The Chemistry of Strategy tm Newsletter June 30, 2014

The future leaves muddy footprints in the present

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How often do you have the opportunity to be part of creating a new industry? Bill Gates was quoted in an interview, commenting on how his learning of the Altair microcomputer based on the Intel 8080 chip influenced his decision to drop out of Harvard to start a computer software company.

"How does it feel to be part of a dying industry?" That's how Steve Jobs taunted Ken Olsen, the founder of DEC and the father of the minicomputer market -- a market the PC ultimately destroyed.

Both these pioneers recognized technology trends that created huge waves in the marketplace. Bill Gates was able to surf the waves successfully to achieve riches. Ken Olsen found that the tsunami inundated and destroyed the business he built on an earlier wave.

Surfers search for the perfect wave. Professional surfers learn how to recognize when conditions are ideal for big waves, know the most likely places to find those waves, and have prepared themselves for the ride of their lives.

When I started my electrical engineering education at NJIT, I subscribed to Electronics, the McGraw-Hill monthly trade journal. In addition to my studies, I devoured every issue, reading every article as well as readers' letters to the editor and each and every advertisement. After a couple of years, I noticed something curious. I could predict the future.

A short article about some promising research would be followed several months later about an experimental application of that research. A year or so later, there would be a short article about a potentially promising product, followed months later by an advertisement for a new product. Within a year there would be similar products advertised by multiple companies, most of which I had already predicted.

How was I able to predict them? Because nothing appears out of thin air. The future leaves muddy footprints in the present. By paying close attention to trends, you can anticipate future events.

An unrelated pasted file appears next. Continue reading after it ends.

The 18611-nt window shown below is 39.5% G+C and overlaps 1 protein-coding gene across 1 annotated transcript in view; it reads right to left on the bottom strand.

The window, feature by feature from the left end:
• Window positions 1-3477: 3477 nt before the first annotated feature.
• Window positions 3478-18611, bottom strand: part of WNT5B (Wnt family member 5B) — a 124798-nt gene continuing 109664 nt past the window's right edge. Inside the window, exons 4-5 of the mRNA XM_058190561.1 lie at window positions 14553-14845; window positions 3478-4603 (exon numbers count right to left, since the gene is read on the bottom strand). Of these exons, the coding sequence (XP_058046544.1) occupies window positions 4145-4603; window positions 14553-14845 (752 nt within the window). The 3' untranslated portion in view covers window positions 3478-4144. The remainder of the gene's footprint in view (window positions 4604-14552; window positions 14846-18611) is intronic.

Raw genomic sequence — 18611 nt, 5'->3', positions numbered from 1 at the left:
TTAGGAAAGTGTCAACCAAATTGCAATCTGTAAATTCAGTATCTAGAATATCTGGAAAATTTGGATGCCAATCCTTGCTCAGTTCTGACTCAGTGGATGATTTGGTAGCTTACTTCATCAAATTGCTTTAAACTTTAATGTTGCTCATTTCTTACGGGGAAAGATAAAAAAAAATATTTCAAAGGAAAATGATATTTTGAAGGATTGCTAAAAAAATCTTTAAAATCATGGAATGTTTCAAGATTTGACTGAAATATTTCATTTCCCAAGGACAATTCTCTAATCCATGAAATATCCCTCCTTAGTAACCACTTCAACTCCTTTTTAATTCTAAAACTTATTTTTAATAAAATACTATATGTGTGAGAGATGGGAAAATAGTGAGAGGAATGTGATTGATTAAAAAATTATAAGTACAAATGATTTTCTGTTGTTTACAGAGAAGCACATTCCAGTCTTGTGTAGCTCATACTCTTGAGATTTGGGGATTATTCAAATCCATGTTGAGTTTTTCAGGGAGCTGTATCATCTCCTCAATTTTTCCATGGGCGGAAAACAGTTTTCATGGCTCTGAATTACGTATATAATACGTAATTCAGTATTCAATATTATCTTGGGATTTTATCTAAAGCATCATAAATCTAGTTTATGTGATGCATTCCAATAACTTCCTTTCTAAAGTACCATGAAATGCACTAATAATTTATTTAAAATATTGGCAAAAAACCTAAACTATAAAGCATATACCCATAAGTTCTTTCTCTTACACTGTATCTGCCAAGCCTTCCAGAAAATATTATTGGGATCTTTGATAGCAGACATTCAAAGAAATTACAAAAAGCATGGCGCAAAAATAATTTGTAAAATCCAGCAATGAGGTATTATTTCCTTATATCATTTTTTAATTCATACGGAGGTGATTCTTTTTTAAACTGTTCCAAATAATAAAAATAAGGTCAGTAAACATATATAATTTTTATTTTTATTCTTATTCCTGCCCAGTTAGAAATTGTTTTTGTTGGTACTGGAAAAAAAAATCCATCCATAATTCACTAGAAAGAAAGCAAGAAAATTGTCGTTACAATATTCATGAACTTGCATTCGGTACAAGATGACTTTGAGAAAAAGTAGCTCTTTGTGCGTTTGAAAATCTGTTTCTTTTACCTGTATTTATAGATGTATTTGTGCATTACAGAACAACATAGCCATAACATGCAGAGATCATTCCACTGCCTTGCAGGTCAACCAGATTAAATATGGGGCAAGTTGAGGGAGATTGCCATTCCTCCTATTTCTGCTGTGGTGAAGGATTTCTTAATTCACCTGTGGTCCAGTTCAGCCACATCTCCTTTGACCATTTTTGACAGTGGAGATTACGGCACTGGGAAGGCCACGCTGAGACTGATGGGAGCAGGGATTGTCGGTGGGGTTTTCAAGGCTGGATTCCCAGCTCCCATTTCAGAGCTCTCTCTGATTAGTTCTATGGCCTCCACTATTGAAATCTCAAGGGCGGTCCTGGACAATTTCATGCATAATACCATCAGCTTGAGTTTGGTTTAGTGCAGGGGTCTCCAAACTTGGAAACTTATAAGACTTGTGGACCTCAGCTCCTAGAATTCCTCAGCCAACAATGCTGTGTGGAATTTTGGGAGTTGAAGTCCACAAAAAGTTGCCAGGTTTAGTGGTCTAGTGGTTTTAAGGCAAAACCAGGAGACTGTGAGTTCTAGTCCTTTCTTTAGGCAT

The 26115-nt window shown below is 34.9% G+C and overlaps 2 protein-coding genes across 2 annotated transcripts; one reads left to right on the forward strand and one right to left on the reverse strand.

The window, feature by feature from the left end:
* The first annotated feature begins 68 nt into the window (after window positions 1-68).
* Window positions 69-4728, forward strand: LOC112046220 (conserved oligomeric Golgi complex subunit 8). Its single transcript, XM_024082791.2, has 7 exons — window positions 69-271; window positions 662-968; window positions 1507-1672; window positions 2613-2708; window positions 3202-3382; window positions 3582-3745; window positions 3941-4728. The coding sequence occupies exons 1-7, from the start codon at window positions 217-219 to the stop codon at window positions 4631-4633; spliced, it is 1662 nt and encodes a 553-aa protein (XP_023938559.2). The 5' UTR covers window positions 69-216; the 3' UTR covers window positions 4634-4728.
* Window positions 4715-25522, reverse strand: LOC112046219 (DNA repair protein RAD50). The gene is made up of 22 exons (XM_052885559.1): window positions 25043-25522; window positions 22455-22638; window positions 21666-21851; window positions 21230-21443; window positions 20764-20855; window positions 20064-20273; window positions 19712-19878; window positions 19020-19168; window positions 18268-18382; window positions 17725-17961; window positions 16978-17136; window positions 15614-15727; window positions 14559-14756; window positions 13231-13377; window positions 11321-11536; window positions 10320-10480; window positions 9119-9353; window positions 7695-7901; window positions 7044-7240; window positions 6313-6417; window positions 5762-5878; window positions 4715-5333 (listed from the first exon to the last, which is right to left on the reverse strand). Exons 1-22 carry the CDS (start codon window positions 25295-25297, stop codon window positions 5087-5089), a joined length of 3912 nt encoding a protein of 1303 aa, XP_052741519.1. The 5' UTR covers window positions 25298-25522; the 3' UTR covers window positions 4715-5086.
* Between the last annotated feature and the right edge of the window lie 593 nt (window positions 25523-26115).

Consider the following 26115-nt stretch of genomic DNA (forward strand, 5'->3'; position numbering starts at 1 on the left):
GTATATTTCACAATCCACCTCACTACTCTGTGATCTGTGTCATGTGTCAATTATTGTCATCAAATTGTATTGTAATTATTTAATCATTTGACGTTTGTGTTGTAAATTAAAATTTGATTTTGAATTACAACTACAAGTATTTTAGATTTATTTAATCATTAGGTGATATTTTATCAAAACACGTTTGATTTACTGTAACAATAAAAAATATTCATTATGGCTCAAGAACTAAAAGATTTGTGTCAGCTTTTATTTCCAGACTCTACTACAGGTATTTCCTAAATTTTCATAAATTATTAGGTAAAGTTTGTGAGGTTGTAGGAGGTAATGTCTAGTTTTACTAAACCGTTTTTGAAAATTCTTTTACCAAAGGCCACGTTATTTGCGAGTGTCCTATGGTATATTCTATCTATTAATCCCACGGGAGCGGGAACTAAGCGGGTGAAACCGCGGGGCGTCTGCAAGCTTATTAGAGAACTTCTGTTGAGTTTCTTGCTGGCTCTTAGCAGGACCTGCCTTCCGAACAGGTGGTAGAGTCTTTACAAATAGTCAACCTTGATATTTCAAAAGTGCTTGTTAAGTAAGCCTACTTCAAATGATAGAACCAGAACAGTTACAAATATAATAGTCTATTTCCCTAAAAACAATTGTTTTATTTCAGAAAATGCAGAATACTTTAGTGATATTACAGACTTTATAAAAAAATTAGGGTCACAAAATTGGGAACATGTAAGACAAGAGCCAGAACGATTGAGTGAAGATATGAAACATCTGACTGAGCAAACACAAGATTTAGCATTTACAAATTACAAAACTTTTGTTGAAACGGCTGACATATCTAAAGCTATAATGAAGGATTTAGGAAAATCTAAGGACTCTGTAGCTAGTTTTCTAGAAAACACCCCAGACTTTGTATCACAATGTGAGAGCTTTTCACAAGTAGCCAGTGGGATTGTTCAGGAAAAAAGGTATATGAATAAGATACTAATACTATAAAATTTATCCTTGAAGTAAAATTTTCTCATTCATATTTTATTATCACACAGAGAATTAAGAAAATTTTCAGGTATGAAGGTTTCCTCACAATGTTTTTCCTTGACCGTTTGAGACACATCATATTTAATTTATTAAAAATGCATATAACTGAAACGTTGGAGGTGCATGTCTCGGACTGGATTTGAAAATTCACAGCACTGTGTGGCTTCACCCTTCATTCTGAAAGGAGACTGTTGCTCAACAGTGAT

My graduate school research partner Dr. Ken Thurber has written a series of excellent books on the subject. His latest, Trends, Waves, Windows, and Bubbles (Digital Systems Press, 2014), details how to recognize and extract opportunities from this phenomenon.

Trends produce waves in the marketplace. Some waves present windows of opportunities for expansion and profit. Others will wash your current business away like a tsunami. The trick is to identify the widow of opportunity in the relevant waves and profit before the wave crashes or the bubble bursts.

Create a strategic plan with your team

"I am tomorrow, or some future day, what I establish today.
I am today what I established yesterday or some previous day.”
James Joyce

A well-facilitated strategic planning process is a proven way to identify relevant trends and likely waves. In addition to the usual topics of weaknesses, opportunities, threats, and strengths – the WOTS-up analysis – you identify the trends affecting the business and their upside and any downside potential.
 

How long have you been saying that you will develop your strategic plan, but you haven't yet done so? Why? Perhaps it remains on your to-do list because it feels like a huge, laborious process and you haven't the time to spare to do it. Peak-performing companies have a clearly defined strategic plan…and it doesn't have to take long to create an effective one.

John W. Myrna

is co-founder of
Myrna Associates Inc


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John Recommends

Trends, Waves, Windows & Bubbles
by Dr. Ken Thurber

How do you extract opportunity from trends?

Ken's book provides insight on how to recognize trends and the waves of opportunities they generate.

Learn to ride the waves and avoid being wiped out by their undertow!   


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success@myrna.com


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